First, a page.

Nature-based tools to

and restore



About Restoreseas

Marine forests are biodiversity-rich ecosystems engineered by key structural taxa of macroalgae, seagrasses and corals. They provide many ecosystem services for humanity, however, they are disappearing at unprecedented rates.

The loss of these marine forests is a catastrophic event, causing loss of ecosystem services that are essential for humanity, including 1) nursery and feeding grounds for many marine species, 2) coastal protection against erosion, 3) counteracting climate change by carbon sequestration.

Yet, out of sight and challenging to reach, below the ocean surface, marine forest restoration is rare, despite massive scales of degradation. RESTORESEAS aims to improve resilience of restoration of marine habitats in the Atlantic coasts, by applying novel nature-based solutions.


Coral reefs are home to about one fourth of all known marine species.


Seagrass meadows are more efficient in carbon sequestration (per area) than terrestrial forests.


Seaweeds are the base for several marine ecosystems, providing food and energy to numerous marine species.

With RESTORESEAS we will bring novelty on how to protect and restore marine forests. We will test, for instance, critical restoration efforts needed to reverse tipping points; we will work on a global scale with real data from many partners and use modelling approaches to create unprecedented predictions of restoration and conservation needs for adaptive traits to be considered in policy planning. We will widely integrate citizens and stakeholders in marine restoration to add educational value and ensure upscaling in space and long-term results.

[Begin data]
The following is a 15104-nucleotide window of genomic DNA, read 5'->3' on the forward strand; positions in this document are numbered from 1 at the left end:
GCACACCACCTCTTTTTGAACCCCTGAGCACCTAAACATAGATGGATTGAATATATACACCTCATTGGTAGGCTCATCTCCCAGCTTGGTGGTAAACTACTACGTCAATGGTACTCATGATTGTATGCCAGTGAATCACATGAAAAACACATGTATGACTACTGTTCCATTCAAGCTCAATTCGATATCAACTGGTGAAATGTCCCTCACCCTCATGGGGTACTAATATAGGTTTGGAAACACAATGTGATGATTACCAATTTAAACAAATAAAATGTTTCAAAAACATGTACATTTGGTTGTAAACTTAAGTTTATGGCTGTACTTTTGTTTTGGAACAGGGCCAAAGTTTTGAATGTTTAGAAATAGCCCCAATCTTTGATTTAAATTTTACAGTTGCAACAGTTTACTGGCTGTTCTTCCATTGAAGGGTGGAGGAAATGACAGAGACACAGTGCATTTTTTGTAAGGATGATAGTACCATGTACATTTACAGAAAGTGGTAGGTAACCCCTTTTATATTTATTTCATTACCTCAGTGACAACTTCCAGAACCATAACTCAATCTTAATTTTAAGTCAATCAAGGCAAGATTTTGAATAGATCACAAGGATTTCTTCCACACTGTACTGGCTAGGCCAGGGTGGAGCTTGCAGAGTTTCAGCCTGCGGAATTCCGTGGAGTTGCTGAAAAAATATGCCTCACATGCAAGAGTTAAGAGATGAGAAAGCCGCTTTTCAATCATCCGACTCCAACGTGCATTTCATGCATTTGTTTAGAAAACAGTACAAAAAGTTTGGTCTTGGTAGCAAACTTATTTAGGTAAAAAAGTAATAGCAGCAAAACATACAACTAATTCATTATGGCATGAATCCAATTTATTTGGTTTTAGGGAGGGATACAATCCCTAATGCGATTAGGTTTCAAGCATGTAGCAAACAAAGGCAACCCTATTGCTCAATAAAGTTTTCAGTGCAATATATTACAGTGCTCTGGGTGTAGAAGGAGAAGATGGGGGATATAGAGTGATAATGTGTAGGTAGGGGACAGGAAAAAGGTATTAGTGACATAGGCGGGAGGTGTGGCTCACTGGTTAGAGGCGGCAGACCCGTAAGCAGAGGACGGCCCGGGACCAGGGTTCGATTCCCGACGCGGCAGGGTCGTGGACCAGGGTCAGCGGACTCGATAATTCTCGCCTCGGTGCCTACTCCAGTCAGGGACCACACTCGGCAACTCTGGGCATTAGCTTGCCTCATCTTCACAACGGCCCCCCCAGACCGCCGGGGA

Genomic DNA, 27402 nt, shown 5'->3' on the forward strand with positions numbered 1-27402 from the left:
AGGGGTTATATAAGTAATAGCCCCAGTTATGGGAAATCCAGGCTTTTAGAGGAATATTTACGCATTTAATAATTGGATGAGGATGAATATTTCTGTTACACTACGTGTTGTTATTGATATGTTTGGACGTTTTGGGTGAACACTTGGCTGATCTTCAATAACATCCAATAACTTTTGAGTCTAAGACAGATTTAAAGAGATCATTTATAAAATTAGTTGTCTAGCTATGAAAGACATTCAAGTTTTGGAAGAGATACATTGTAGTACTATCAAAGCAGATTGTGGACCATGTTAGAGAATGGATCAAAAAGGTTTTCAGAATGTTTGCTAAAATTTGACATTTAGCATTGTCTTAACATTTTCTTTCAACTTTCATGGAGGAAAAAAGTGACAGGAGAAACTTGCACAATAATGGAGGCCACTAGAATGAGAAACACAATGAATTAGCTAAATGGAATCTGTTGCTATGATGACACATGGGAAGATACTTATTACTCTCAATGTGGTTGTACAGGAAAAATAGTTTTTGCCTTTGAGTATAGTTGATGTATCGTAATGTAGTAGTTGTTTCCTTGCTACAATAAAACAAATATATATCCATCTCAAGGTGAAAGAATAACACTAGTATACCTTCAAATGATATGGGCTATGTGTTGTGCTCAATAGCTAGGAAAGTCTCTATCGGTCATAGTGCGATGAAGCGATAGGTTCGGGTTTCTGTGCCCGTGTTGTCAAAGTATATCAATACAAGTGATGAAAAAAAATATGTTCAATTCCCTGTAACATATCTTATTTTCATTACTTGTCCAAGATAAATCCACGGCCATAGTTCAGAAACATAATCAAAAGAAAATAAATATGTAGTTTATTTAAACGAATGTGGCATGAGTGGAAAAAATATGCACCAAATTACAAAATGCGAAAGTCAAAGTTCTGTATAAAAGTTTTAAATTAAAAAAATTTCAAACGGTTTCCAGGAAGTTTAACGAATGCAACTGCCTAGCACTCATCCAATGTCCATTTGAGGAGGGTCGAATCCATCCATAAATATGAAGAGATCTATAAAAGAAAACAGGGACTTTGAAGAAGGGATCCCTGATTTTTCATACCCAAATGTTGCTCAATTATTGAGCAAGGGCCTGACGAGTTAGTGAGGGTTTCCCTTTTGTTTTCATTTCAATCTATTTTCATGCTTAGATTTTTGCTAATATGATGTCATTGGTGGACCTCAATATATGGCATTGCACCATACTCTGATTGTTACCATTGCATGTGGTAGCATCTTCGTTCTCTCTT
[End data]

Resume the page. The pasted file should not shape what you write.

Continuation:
Ester Serrão, coordinator of the RESTORESEAS project
is a full Professor at the University of Algarve and leads a research team at
CCMAR (Centre of Marine Sciences, in Faro) working on Biogeography, Evolution and Conservation of Marine Biodiversity

Latest News

A Black Coral’s Survival Story

A Black Coral’s Survival Story

Based on: Gouveia, A., Godefroid, M., Dubois, P., Espino, F., Tuya, F., Haroun, R., Herrera, A. and Otero-Ferrer, F., 2023. Thermal stress response of Antipathella wollastoni (Gray, 1857) from the Canary Islands archipelago. Coral Reefs, pp.1-7. In the cool, shadowy...

The Mystery of Seagrass Dispersal: Insights from Halodule wrightii

The Mystery of Seagrass Dispersal: Insights from Halodule wrightii

Based on: Tavares, A.I., Assis, J., Larkin, P.D., Creed, J.C., Magalhães, K., Horta, P., Engelen, A., Cardoso, N., Barbosa, C., Pontes, S. and Regalla, A., 2023. Long range gene flow beyond predictions from oceanographic transport in a tropical marine foundation...

Sampling marine environmental DNA to find out who was there

Sampling marine environmental DNA to find out who was there

All organisms leave a trace of DNA in the environment that they inhabit, including those living in the ocean. We call this type of DNA, environmental DNA (eDNA). Example sources of eDNA include, but are not limited to, faeces, mucus, gametes, shed skin and dead cells....

Exploring the Microbial World for Marine Community Restoration

Exploring the Microbial World for Marine Community Restoration

The recent ASLO Aquatic Sciences Meeting held in Palma de Mallorca, Spain was an exciting platform for researchers to delve into the fascinating realm of host-microbiome interactions and their role in protecting and restoring marine ecosystems. As the chair of the...

Funding partners